Stand up for social work and decide what happens next for the social work profession

Social workers should be inspired by the humble beginnings of the Royal College of GPs and know the power of grassroots action

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In the shock and professional soul searching that has gone on following the announced closure of The College of Social Work (TCSW) the most inspiring element to come out of it is the TCSW Phoenix social media page and the newly formed Social Workers Assembly.

This is grassroots social workers coming together with no agenda other than a desire not to lose what the college, with all its faults, stood for – a profession in charge of its own destiny.

You might argue the current college of social work (until September) never lived up to its symbolism.Some have argued that it never could – born out of a government review, largely funded by government and without any real teeth or claim on any of the fundamental stages or processes necessary to become a social worker.

Money was spent

This, it appears, was realised too late by the leadership of TCSW. By the time plans were made to turn it around the money had been spent and the government had lost interest.

Perhaps sharing offices with the Royal College of GPs (RCGP) bred this realisation.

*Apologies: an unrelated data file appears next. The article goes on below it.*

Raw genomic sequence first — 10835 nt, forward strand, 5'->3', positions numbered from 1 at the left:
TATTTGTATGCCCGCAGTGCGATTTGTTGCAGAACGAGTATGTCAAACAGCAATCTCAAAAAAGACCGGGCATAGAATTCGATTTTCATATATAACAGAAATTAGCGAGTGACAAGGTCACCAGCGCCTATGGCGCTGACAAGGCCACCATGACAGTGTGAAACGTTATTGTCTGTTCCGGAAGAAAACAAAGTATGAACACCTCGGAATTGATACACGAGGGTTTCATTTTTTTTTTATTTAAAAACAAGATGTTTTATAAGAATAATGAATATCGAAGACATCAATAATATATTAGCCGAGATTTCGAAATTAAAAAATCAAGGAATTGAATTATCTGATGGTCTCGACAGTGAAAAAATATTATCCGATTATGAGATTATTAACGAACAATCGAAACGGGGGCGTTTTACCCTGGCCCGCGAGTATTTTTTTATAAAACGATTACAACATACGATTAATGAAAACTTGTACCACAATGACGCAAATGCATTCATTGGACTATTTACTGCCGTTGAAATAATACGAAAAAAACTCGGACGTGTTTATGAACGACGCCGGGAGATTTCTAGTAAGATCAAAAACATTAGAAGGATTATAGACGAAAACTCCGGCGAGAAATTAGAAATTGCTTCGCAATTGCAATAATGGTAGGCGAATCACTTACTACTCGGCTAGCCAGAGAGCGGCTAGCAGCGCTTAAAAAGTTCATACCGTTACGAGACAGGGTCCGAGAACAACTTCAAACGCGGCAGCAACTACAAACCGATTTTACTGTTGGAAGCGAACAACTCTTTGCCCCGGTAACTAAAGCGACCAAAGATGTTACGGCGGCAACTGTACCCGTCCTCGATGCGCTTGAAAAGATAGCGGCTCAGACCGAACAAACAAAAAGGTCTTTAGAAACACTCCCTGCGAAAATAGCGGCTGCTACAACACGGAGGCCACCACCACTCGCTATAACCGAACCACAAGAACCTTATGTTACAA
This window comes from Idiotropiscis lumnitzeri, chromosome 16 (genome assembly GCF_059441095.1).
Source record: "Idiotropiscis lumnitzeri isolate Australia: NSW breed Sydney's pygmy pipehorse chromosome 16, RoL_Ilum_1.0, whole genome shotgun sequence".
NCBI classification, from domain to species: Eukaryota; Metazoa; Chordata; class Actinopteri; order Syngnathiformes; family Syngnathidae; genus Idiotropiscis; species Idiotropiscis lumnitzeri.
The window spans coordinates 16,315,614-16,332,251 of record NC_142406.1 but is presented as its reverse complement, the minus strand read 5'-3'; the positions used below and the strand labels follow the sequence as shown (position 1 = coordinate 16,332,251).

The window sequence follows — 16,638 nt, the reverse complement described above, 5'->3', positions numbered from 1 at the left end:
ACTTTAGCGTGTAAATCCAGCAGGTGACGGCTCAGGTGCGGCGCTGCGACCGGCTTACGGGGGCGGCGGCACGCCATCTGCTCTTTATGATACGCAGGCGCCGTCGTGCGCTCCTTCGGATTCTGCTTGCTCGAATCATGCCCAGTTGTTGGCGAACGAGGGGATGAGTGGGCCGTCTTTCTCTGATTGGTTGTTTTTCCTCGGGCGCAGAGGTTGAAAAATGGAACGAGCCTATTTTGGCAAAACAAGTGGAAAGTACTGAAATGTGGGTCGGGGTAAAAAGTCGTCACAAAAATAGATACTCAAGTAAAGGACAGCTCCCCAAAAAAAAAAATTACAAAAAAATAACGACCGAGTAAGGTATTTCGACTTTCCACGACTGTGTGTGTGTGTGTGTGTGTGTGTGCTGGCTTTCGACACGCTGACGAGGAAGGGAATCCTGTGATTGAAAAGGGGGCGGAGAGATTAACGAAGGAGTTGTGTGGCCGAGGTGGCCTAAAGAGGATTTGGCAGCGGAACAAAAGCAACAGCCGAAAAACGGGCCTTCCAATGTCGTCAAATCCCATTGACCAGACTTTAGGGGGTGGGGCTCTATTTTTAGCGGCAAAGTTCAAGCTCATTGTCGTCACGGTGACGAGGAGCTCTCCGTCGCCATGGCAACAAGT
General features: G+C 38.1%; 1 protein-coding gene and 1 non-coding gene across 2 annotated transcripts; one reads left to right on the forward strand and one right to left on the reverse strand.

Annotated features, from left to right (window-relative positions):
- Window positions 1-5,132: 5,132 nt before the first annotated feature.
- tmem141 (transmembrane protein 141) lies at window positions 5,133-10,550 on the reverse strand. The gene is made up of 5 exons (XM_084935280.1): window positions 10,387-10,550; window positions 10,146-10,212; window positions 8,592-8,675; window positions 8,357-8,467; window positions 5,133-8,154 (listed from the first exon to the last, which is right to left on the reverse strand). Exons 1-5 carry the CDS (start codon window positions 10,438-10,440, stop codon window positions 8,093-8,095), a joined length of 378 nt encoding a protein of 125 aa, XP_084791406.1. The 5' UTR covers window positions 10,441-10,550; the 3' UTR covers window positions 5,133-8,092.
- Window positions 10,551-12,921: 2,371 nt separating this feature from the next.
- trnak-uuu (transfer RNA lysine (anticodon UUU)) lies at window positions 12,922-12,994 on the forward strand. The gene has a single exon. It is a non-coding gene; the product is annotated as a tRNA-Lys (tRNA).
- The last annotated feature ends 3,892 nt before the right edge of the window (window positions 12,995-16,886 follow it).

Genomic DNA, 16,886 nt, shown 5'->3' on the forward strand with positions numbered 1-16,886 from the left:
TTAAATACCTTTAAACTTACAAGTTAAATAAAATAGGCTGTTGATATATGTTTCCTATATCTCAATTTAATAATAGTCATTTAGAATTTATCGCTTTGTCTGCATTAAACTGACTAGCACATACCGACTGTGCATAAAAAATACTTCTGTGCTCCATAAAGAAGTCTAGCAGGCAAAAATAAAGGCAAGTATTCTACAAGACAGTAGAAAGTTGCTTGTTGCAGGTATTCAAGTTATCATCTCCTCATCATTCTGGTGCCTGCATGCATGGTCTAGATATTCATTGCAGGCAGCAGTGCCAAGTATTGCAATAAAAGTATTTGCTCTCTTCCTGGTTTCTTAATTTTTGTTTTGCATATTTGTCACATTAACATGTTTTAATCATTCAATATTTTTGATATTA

GPs are not a bad profession to emulate. Nobody would argue that GPs are not in charge of their own destiny. In fact, some of the problems currently besetting them are because they’ve becometoo powerful for their own good – having convinced former health secretary Andrew Lansley they should be put in charge of the NHS.

Power of the medical colleges

But the point is that GPs have a very successful representative system. The British Medical Association is a dominant union that is very clear its remit is to keep a careful watch over doctors’ interests wherever money or conditions of work are concerned. But it leaves the professional standards of the profession to the medical colleges.

The Royal College of GPs (RCGP) is so embedded into what it is to be a GP, and the delivery of high quality practice, that it is almost unthinkable not to be a member. It’s iron hold over the post-graduate training of GPs and research into professional standards is such that  prospective members must sit an exam before they are allowed to hand over their money to it.

Government influence kept to a minimum